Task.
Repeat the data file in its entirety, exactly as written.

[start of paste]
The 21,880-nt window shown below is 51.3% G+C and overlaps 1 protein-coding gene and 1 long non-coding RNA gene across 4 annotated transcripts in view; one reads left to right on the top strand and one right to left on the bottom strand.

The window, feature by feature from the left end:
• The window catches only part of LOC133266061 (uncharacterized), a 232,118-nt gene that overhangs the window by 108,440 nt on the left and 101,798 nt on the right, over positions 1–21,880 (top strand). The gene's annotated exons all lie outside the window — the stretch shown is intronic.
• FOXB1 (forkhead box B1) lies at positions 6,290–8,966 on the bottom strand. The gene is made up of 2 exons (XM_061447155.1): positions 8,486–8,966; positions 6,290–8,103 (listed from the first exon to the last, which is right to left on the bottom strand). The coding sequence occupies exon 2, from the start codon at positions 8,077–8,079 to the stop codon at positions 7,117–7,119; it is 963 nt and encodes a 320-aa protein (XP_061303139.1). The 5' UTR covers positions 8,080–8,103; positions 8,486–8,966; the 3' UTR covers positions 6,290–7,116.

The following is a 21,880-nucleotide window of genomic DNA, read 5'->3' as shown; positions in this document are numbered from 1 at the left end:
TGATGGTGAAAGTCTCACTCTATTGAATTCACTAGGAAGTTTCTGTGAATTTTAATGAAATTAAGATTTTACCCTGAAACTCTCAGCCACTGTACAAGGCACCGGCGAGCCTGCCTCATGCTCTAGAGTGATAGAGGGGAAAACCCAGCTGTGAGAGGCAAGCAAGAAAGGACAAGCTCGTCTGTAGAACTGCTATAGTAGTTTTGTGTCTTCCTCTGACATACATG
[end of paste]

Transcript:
The 21,880-nt window shown below is 51.3% G+C and overlaps 1 protein-coding gene and 1 long non-coding RNA gene across 4 annotated transcripts in view; one reads left to right on the top strand and one right to left on the bottom strand.

The window, feature by feature from the left end:
• The window catches only part of LOC133266061 (uncharacterized), a 232,118-nt gene that overhangs the window by 108,440 nt on the left and 101,798 nt on the right, over positions 1–21,880 (top strand). The gene's annotated exons all lie outside the window — the stretch shown is intronic.
• FOXB1 (forkhead box B1) lies at positions 6,290–8,966 on the bottom strand. The gene is made up of 2 exons (XM_061447155.1): positions 8,486–8,966; positions 6,290–8,103 (listed from the first exon to the last, which is right to left on the bottom strand). The coding sequence occupies exon 2, from the start codon at positions 8,077–8,079 to the stop codon at positions 7,117–7,119; it is 963 nt and encodes a 320-aa protein (XP_061303139.1). The 5' UTR covers positions 8,080–8,103; positions 8,486–8,966; the 3' UTR covers positions 6,290–7,116.

The following is a 21,880-nucleotide window of genomic DNA, read 5'->3' as shown; positions in this document are numbered from 1 at the left end:
TGATGGTGAAAGTCTCACTCTATTGAATTCACTAGGAAGTTTCTGTGAATTTTAATGAAATTAAGATTTTACCCTGAAACTCTCAGCCACTGTACAAGGCACCGGCGAGCCTGCCTCATGCTCTAGAGTGATAGAGGGGAAAACCCAGCTGTGAGAGGCAAGCAAGAAAGGACAAGCTCGTCTGTAGAACTGCTATAGTAGTTTTGTGTCTTCCTCTGACATACATG